bruise and sore and bleeding wound - Depicts Israel as a person who is badly beaten from head to toe, yet stubbornly refuses to get help.

Verse 7

1:7 cities are burned with fire -- Assyrian annals indicate that Sennacherib’s invasion of Judah in 701 bc left 46 cities under siege or destroyed.

devastation by foreigners -- This verse may contain an allusion (or indirect reference) to God’s punishment of Sodom and Gomorrah in Gen 19. The Hebrew word mahpekhah (“overthrown”) is used elsewhere in the ot only to refer to God’s overthrow of those cities.

Another link to Sodom arises from the possibility that this second use of the Hebrew word zarim (“strangers, foreigners”) at the end of the verse could be a scribal error for the similarly spelled “Sodom.” This possibility produces the reading “like overthrown Sodom” for the final words of this verse.

Verse 8

1:8 Zion -- Another name for Jerusalem, “Zion” symbolized God’s choice of the city as His dwelling.

the daughter of Zion -- Refers to Jerusalem. The city surrounded Zion and the temple—Yahweh’s dwelling place in their midst.

a booth in a vineyard -- The image of a temporary structure alone in the middle of a field emphasizes Jerusalem’s precarious position: after Assyria’s campaign against Judah in 701 bc, Jerusalem was weakened—but still standing.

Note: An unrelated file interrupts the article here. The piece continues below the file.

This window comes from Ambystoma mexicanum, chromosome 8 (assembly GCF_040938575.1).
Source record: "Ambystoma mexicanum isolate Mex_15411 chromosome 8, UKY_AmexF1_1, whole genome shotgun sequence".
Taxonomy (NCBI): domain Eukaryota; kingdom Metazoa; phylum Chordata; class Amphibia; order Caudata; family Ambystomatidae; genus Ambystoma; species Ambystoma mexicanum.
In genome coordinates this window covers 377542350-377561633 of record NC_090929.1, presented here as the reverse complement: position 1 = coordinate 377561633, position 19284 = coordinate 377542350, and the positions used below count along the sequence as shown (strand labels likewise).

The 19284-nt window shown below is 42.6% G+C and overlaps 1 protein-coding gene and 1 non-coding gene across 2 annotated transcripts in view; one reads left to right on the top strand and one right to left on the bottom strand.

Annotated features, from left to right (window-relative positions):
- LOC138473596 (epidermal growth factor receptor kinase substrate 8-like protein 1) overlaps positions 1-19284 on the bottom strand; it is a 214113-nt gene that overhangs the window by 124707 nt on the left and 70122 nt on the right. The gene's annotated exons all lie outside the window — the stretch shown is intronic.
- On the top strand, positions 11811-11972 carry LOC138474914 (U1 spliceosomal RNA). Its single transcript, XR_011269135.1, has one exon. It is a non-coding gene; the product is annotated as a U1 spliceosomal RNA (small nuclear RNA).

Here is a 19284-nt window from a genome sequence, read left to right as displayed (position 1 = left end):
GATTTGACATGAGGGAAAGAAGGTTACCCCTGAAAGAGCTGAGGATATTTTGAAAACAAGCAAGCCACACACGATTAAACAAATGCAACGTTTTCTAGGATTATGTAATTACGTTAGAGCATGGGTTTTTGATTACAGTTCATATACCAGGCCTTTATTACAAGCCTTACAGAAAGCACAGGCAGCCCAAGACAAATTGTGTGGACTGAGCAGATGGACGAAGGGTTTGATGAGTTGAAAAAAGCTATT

like a city that is besieged -- In his annals, Sennacherib claims that he left Hezekiah trapped “like a bird in a cage.”

Verse 9

1:9 survivors, we would have been as few -- The fate of Judah’s survivors is a key theme of Isaiah (see Isaiah 4:2; Isaiah 10:20). Isaiah emphasizes that a remnant of Israel is left only because of God’s grace.

Yahweh of hosts -- This is a common title for God in Isaiah. It occurs over 50 times. God is commander-in-chief of the heavenly armies.

as Sodom -- God destroyed Sodom and Gomorrah for their wickedness (Gen 19). The prophets frequently referenced the cities to illustrate what God’s judgment looks like (see Isaiah 13:19; Jeremiah 49:18; Amos 4:11; Zephaniah 2:9).

Verse 10

1:10 the word of Yahweh -- The prophets frequently used this phrase to legitimize their message: It is from God, not of their own making.

rulers of Sodom -- Isaiah both addresses and insults the leaders of Judah with this reference to Sodom—a proverbially wicked city (see note on Isaiah 1:9).

Verse 11

1:11–14 The prophets often criticized outward observance of rites and rituals when the people used it to mask inward rebellion, defiance, or disloyalty to Yahweh (compare 1 Samuel 15:22; Amos 4:4-5; Micah 6:6-8).

1:11 the abundance of your sacrifices -- An increase in offerings is meaningless without a change in attitude. The sacrifice represented Israel’s relationship of dependence on Yahweh. There was no point in going through the motions if they had abandoned that dependence—either through idolatry or pride in their self-sufficiency.

the fat of fattened animals -- The fat and the blood are the most important parts of the offering (Leviticus 1:5; Leviticus 3:3-4).

burnt offerings of God’s insistence that He does not want burnt offerings would be surprising to the people of Judah. Leviticus 1 praises the burnt offering as a pleasing aroma to Yahweh (Leviticus 1:9).

the blood of bulls -- The fat and the blood are the most important parts of the offering (Leviticus 1:5; Leviticus 3:3-4).

Verse 12